Forty-five promising undergraduate students from top business schools left this year’s Undergraduate Business School Leadership Conference at the Goizueta Business School with a better understanding of the relationship between global issues and business and inspired to make positive change.

First hosted by Emory in 2000, UBSLC is an annual student-run international conference that provides a forum for top undergraduate business students to meet with leading business executives, cultivate meaningful connections and become more effective leaders and professionals.

This year’s theme, Global Partnerships: A Leadership Perspective, was designed to give students a global perspective on business leadership. Sessions highlighted the importance of global interconnectivity and how young professionals can actively make their careers globally focused. In addition to networking, campus tours and field trips over the three-day event, students heard a keynote on global leadership from Steve Sear, president-international and executive vice president of Global Sales for Delta Air Lines.

Business and social impact

On the conference’s closing day, students had a unique opportunity to have a discussion on the interconnectivity between business and the cycle of economic inequality and poverty during a session hosted by Wesley Longhofer, assistant professor of organization and management.

As Longhofer shared, research shows that inequality overall is on the rise, both among individuals and among companies, and has a huge impact on global poverty. Students explored whether business is doing enough to end the cycle of inequality, as well as what is the “acceptable” level of inequality. 

“In medical school, you learn about sick patients,” Longhofer said. “In law school, you help the underprivileged achieve, and in engineering school, you learn how to prevent bridges from collapsing. So, what is the equivalent in a business school? There is a common good to these arguments that don’t fit into a balance sheet.”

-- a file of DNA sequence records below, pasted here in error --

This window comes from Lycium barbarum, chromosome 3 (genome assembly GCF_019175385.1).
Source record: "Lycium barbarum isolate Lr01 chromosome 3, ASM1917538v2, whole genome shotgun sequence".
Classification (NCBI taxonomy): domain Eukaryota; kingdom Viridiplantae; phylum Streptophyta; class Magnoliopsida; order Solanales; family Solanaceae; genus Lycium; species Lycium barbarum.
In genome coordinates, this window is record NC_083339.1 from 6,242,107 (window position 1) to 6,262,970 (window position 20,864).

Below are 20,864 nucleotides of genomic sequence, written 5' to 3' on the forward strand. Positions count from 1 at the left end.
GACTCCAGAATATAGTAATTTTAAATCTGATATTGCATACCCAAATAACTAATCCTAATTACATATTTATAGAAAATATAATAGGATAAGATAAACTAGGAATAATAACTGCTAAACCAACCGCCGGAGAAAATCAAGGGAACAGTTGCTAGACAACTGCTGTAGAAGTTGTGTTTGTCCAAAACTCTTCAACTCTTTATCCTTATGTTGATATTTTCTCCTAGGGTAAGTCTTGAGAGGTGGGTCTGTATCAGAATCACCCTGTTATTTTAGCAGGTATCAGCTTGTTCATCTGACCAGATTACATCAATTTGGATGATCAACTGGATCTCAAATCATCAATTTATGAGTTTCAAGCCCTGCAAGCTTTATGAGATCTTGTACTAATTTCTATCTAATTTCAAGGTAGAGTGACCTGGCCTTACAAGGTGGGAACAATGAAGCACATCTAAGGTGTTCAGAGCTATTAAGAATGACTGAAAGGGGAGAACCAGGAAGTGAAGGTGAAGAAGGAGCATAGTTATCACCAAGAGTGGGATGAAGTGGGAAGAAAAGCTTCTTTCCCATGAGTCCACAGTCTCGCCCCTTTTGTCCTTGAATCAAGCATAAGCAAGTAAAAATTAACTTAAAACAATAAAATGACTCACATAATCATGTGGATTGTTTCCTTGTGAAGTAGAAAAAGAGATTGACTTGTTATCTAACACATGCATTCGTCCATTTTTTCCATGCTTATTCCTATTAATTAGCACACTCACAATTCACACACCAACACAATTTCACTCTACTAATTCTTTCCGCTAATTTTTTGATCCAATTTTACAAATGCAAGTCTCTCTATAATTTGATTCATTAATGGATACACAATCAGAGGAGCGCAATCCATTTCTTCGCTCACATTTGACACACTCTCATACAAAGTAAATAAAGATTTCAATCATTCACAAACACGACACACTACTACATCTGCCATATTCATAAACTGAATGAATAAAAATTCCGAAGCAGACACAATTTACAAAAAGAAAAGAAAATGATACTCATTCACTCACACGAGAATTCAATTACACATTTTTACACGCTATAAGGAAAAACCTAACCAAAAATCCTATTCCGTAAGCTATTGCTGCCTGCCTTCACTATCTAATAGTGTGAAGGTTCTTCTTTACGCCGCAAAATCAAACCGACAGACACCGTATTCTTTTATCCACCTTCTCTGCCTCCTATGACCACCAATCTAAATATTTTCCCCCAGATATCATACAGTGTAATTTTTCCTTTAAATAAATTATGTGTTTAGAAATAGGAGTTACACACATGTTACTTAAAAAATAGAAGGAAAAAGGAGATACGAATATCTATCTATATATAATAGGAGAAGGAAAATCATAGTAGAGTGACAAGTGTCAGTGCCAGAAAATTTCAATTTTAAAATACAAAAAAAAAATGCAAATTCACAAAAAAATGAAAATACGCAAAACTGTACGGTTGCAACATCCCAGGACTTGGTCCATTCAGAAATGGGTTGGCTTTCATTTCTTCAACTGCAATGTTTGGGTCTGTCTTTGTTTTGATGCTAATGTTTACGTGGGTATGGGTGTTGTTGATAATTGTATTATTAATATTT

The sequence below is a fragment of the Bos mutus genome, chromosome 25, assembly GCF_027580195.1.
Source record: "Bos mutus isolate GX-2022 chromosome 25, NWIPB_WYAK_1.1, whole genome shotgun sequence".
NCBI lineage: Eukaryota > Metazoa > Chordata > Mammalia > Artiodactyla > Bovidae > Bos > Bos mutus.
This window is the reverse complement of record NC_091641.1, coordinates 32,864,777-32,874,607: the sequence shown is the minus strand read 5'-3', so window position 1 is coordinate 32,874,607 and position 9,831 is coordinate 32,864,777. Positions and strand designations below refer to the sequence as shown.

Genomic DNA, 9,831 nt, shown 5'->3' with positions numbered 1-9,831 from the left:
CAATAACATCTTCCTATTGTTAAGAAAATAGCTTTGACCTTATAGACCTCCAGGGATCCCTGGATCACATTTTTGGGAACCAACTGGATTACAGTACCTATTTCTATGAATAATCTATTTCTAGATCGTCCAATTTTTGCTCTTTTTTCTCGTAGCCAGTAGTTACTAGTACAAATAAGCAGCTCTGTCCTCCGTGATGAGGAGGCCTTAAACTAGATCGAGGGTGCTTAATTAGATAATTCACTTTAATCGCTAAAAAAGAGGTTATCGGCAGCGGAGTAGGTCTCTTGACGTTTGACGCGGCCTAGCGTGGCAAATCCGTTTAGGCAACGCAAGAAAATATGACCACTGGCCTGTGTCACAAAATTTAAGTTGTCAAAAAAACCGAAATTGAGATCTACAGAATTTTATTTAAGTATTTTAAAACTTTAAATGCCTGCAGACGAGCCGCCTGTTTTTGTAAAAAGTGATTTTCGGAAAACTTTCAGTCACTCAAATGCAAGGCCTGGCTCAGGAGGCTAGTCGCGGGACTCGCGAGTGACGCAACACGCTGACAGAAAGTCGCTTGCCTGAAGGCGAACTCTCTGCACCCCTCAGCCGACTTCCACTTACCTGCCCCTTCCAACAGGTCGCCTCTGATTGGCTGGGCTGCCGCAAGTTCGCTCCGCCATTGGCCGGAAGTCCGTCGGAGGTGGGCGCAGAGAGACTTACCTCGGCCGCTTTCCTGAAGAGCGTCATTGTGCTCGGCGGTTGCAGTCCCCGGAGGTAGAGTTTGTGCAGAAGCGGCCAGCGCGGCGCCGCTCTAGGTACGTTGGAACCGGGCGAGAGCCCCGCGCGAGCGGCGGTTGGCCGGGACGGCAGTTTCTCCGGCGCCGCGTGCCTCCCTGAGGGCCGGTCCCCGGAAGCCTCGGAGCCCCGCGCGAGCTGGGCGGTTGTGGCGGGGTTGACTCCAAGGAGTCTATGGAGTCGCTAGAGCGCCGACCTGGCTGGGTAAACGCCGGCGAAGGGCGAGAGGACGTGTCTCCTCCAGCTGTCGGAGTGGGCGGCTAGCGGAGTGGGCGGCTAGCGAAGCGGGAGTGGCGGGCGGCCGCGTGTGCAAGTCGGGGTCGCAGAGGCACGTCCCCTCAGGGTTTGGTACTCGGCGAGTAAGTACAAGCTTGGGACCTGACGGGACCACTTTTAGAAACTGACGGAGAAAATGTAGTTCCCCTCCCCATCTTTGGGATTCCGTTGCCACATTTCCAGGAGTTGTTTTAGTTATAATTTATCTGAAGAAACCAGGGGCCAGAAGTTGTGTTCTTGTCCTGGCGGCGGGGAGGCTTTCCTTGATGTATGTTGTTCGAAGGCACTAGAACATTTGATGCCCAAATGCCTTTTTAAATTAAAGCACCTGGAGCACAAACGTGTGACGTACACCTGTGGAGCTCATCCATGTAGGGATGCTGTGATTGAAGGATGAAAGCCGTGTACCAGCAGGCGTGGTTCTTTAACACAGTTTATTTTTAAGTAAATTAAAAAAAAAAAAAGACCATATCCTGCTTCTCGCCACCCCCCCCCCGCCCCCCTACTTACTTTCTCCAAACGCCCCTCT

Students commented that access to education and training is key to lifting individuals out of poverty but also stressed that it starts with providing tomorrow’s business leaders with a better foundation on these important global issues and how to address issues holistically, rather than relying solely on donations and standard social responsibility efforts.

The consensus from this year’s class is that business schools must place greater emphasis on the full purpose of business, creating greater empathy and awareness by incorporating global poverty and inequality much earlier in undergraduate curriculum.

Today, most undergraduate business schools offer business ethics and society courses as electives, and most students don’t take it until their senior year, Longhofer said.

In today’s global marketplace, students noted that global issues such as air quality and pollution “don’t just stop at borders” and stressed the importance of exploring how our global society is impacted by business decisions. One student’s comments seem to summarize the feeling in the room on changing the conversation in business schools: “We have the power to influence our schools and make a difference.”

Learning to lead

In the final afternoon session, students also received practical advice on business leadership from a panel of Emory and UBSLC alumni that included:

  • Jordan Angel 14BBA, PricewaterhouseCoopers
  • Raeesa Chinikamwala 15BBA, Turner Broadcasting
  • Connor Leydecker 14BBA, Delta Air Lines
  • Hannah Chung 13BBA, PricewaterhouseCoopers
  • Patrick McBride 14BBA, Kurt Salmon

The panel encouraged students to explore opportunities to work on teams whenever possible to develop leadership skills and build relationships.

“It helps you develop more of a global mindset when you work with people of different backgrounds and thought processes, philosophies and work ethics,” McBride said.

The panel advised students to sharpen their global leadership skills by getting to know the needs and working styles of diverse audiences, being sensitive to local cultures, remaining flexible in how they approach business communication issues, and being knowledgeable on a range of business topics.

“Leaders in global organizations are proactive and knowledgeable enough about a range of topics and are great relationship builders,” Leydecker said.

They also challenged students to take ideas from the conference back to their respective campuses. Chinikamwala noted that Notre Dame’s undergraduate business council started due to an attendee’s participation at a previous UBSLC event.

Angel added that students have the power to make change on their campuses. “If you don’t like something, change it,” Angel said. “Put good energy to use and make your school and space better.”